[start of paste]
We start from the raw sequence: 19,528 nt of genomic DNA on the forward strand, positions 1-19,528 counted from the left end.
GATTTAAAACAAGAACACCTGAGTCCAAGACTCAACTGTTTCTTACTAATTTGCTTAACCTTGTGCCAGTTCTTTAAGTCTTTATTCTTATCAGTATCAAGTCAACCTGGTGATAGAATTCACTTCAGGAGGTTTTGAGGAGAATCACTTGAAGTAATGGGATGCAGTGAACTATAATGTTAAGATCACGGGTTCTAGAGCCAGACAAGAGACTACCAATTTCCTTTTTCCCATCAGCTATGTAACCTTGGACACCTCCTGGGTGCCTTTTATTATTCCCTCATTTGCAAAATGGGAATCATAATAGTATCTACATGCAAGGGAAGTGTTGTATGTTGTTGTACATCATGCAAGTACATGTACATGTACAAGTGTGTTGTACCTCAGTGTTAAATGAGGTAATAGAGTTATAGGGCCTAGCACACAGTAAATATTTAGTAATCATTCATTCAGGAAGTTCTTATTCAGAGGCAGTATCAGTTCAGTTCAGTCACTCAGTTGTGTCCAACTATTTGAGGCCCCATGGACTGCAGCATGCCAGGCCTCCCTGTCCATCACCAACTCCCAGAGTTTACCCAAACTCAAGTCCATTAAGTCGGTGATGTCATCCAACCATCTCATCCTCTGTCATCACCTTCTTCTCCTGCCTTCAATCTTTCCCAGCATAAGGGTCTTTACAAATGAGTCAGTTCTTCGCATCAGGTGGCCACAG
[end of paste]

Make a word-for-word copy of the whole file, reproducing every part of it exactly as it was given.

We start from the raw sequence: 19,528 nt of genomic DNA on the forward strand, positions 1-19,528 counted from the left end.
GATTTAAAACAAGAACACCTGAGTCCAAGACTCAACTGTTTCTTACTAATTTGCTTAACCTTGTGCCAGTTCTTTAAGTCTTTATTCTTATCAGTATCAAGTCAACCTGGTGATAGAATTCACTTCAGGAGGTTTTGAGGAGAATCACTTGAAGTAATGGGATGCAGTGAACTATAATGTTAAGATCACGGGTTCTAGAGCCAGACAAGAGACTACCAATTTCCTTTTTCCCATCAGCTATGTAACCTTGGACACCTCCTGGGTGCCTTTTATTATTCCCTCATTTGCAAAATGGGAATCATAATAGTATCTACATGCAAGGGAAGTGTTGTATGTTGTTGTACATCATGCAAGTACATGTACATGTACAAGTGTGTTGTACCTCAGTGTTAAATGAGGTAATAGAGTTATAGGGCCTAGCACACAGTAAATATTTAGTAATCATTCATTCAGGAAGTTCTTATTCAGAGGCAGTATCAGTTCAGTTCAGTCACTCAGTTGTGTCCAACTATTTGAGGCCCCATGGACTGCAGCATGCCAGGCCTCCCTGTCCATCACCAACTCCCAGAGTTTACCCAAACTCAAGTCCATTAAGTCGGTGATGTCATCCAACCATCTCATCCTCTGTCATCACCTTCTTCTCCTGCCTTCAATCTTTCCCAGCATAAGGGTCTTTACAAATGAGTCAGTTCTTCGCATCAGGTGGCCACAG